According to the report, 1,180 of the people approved by the state to use medical marijuana were from Cook County, the home county for Chicago. Statewide, about 2,600 people have received approval letters to use medical marijuana.
Of Illinois’ 102 counties, St. Clair County ranked No. 7 with 89 patients, and Madison County ranked No. 8 with 77 patients, according to the IDPH report.
Elsewhere in the region, there are nine patients approved in Monroe County, nine in Randolph County, six in Washington County, five in Clinton County and five in Bond County.
Altogether, that’s 200 approved patients in the metro-east region.
166People in St. Clair and Madison counties approved so far to use medical marijuana
The leading debilitating condition was severe fibromyalgia, with 437 patients, followed closely by cancer, with 435, the report shows.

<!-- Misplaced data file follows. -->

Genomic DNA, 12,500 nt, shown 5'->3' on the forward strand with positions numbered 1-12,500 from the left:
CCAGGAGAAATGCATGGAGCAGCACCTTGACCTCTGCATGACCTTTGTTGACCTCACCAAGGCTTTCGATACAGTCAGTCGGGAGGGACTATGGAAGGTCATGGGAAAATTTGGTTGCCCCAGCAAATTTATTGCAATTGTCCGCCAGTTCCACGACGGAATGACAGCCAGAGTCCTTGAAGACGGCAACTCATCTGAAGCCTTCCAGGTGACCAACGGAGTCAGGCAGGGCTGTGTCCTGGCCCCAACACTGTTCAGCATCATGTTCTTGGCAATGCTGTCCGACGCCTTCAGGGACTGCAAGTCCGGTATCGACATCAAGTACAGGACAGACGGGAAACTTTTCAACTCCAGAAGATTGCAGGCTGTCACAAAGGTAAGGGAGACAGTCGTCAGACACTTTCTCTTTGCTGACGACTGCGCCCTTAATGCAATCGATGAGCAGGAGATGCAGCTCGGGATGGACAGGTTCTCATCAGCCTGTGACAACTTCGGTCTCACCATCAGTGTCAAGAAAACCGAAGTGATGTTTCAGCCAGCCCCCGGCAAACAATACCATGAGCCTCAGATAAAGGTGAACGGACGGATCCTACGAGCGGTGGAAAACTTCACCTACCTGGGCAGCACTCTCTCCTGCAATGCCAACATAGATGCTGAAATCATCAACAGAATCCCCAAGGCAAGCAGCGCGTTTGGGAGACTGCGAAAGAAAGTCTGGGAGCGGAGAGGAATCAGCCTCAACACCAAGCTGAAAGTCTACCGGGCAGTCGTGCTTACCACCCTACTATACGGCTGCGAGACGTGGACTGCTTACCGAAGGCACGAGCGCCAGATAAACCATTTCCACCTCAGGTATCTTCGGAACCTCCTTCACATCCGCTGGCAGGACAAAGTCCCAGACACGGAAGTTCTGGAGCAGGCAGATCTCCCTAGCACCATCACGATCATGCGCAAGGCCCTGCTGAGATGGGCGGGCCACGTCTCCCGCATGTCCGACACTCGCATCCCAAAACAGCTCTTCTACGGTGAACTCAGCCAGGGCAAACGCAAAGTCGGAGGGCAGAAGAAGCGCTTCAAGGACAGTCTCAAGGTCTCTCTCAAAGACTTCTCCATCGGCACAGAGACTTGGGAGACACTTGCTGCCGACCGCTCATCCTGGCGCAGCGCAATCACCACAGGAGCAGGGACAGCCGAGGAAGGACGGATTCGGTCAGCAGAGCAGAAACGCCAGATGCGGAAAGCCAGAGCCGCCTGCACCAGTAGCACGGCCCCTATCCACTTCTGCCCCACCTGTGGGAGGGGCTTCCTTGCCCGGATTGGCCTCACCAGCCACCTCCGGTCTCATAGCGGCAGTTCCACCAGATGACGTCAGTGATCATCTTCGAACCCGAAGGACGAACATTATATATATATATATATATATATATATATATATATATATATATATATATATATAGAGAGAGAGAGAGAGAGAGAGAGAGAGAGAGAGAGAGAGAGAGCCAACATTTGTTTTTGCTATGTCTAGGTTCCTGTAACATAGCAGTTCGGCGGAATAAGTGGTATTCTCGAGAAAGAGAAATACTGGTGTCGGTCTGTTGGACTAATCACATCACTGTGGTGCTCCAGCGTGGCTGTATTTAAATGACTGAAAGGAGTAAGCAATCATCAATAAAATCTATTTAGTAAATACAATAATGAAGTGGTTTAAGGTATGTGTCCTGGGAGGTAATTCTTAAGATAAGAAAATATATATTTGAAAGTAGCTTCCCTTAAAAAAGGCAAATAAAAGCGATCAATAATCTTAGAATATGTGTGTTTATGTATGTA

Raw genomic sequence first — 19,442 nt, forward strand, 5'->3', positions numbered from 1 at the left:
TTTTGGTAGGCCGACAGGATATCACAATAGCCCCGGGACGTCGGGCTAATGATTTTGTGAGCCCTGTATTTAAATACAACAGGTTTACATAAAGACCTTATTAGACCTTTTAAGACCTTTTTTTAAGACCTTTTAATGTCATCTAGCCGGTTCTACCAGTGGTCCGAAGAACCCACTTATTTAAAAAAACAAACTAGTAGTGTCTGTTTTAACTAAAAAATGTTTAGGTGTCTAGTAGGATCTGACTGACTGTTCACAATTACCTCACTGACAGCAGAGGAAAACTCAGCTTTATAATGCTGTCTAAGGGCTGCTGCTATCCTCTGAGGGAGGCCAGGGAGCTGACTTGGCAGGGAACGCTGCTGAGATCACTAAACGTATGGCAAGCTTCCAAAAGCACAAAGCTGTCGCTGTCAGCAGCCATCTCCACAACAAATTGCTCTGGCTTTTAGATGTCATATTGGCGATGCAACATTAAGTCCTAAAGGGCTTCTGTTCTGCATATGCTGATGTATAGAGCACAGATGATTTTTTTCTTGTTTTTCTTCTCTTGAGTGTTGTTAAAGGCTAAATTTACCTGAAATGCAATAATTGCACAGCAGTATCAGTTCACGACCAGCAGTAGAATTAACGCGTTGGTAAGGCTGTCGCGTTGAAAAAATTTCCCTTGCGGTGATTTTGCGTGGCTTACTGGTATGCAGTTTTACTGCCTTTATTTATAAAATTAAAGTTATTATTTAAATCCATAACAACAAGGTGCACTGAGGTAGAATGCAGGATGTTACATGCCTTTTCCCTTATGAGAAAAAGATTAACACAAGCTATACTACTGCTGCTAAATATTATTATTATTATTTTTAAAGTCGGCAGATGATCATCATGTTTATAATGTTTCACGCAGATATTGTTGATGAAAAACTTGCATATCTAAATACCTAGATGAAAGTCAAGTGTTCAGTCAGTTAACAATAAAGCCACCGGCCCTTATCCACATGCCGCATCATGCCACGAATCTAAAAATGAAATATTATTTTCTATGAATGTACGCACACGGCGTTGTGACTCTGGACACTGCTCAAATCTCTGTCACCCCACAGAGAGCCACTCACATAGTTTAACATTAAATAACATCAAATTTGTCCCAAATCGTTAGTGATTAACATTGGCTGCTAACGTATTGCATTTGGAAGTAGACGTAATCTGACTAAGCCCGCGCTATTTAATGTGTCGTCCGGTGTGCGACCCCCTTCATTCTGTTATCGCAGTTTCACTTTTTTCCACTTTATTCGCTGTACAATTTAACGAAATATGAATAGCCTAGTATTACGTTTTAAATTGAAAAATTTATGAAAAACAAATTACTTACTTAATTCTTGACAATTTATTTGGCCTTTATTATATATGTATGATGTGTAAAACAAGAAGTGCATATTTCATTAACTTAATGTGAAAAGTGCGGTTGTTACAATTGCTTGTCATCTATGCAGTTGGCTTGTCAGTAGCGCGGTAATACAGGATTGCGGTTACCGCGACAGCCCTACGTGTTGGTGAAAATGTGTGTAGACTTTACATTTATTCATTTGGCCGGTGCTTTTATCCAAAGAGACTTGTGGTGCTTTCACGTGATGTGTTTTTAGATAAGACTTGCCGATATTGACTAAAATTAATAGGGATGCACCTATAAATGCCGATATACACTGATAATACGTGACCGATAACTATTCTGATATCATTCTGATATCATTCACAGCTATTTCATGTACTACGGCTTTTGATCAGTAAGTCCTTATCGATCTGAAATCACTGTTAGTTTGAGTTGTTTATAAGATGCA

Two dispensaries are authorized to open in the five-country Illinois State Police District 11, which includes Madison and St. Clair counties. TGS will operate in Sauget, while HCI Alternatives will operate in Collinsville.
Chris Stone, chief executive of Springfield-based Health Central, which owns HCI Alternatives, predicted his firm’s Collinsville dispensary will open for business before Dec. 31, but he could not be more precise.
The firm’s goal is eventually to hire between 25 and 40 workers in Collinsville, including receptionists, cashiers and security guards. How many people the firm hires at first, though, will be determined once the dispensary opens for business “and we know exactly how many patients we have,” Stone said.
Patient-care technicians, who help patients pick out the strains of medical cannibis they need, and in what form — for example oils, pills or edibles such as cookies and candy bars — will earn between $12 and $15 per hour, while other employees will earn more than $20 per hour, Stone said.
Two years ago, when discussion kicked off about the suitability of medical marijuana dispensaries, some metro-east residents expressed concerns about the desirability of such businesses in their communities.